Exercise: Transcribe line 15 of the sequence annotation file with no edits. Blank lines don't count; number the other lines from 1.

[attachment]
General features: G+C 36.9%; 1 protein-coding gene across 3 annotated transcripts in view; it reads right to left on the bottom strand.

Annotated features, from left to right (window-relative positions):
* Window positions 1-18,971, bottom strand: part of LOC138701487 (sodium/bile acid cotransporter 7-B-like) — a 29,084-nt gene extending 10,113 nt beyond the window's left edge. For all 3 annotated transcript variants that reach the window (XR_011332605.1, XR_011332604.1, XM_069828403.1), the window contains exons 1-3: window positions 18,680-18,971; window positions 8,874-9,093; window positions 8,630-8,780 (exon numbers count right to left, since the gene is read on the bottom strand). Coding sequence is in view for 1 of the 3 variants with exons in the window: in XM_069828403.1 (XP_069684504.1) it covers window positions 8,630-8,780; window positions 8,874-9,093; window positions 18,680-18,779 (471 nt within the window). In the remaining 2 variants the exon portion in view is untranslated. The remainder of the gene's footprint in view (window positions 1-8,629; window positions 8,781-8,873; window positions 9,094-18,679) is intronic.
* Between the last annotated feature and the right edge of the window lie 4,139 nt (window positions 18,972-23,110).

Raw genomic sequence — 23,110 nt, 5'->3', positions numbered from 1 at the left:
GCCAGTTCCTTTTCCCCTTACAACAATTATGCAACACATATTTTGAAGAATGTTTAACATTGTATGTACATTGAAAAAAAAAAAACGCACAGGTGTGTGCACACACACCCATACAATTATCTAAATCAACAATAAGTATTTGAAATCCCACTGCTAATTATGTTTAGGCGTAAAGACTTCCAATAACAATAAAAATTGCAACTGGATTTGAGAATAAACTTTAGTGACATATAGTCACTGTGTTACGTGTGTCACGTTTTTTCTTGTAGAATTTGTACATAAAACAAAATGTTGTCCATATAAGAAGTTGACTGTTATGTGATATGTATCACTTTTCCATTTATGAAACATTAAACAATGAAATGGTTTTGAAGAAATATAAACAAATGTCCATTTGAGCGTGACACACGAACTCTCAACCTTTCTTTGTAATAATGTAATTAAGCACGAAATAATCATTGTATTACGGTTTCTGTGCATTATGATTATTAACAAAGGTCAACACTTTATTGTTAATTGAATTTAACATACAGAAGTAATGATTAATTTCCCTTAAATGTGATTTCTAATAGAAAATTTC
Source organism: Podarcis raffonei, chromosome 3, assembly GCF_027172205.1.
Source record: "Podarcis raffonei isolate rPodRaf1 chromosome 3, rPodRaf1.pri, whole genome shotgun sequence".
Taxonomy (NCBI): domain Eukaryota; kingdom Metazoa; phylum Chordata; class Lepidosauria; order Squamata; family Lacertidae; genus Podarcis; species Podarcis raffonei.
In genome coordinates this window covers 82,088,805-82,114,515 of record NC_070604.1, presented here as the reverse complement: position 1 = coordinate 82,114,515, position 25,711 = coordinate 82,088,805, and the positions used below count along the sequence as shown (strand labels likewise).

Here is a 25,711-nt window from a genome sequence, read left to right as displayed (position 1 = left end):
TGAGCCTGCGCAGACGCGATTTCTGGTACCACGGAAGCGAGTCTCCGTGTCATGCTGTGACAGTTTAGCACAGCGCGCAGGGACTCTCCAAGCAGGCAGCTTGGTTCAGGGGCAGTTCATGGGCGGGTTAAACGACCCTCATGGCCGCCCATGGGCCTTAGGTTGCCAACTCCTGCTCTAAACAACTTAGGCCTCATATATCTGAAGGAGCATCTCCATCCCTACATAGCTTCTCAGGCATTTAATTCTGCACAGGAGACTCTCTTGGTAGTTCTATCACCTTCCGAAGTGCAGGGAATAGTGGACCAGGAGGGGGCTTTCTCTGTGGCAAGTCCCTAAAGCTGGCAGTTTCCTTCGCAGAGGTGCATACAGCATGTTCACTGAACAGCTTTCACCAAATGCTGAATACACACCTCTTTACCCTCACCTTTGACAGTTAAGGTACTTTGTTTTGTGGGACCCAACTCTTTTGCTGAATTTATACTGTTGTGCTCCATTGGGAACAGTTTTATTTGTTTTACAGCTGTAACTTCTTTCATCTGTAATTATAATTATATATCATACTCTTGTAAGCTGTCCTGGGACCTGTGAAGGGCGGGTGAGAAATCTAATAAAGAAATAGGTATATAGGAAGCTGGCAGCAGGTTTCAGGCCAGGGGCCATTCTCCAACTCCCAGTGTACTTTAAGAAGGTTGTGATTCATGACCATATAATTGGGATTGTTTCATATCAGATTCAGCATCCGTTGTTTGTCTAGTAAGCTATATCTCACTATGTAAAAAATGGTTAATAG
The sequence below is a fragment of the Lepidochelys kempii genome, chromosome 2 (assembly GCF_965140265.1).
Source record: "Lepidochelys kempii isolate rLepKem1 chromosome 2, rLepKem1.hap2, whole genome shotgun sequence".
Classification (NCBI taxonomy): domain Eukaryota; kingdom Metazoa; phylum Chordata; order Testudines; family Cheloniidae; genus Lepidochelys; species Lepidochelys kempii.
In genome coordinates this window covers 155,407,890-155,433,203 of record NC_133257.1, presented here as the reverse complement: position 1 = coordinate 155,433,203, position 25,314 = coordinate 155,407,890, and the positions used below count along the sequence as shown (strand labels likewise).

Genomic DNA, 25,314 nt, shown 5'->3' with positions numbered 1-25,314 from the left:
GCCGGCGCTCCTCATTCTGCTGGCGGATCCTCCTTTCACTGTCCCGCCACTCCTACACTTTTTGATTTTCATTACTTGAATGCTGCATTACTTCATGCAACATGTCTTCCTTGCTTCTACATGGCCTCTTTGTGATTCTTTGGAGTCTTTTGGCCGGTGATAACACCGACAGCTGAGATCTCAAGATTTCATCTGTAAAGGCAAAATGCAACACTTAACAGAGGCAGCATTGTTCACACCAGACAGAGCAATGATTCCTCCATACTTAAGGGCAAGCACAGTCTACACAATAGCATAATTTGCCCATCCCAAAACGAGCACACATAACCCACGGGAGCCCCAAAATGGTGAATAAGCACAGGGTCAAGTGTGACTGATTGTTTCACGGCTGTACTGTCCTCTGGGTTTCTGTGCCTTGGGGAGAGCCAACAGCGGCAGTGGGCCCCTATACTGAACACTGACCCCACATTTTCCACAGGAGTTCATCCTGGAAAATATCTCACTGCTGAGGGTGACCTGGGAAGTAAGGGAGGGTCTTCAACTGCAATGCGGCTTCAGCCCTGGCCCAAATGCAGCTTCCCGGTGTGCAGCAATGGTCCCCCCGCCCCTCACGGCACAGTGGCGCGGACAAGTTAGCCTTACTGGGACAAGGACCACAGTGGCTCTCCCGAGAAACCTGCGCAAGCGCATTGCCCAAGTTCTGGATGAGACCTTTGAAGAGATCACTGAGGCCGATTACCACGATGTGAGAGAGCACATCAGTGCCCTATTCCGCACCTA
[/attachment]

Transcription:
Classification (NCBI taxonomy): domain Eukaryota; kingdom Metazoa; phylum Chordata; order Testudines; family Cheloniidae; genus Lepidochelys; species Lepidochelys kempii.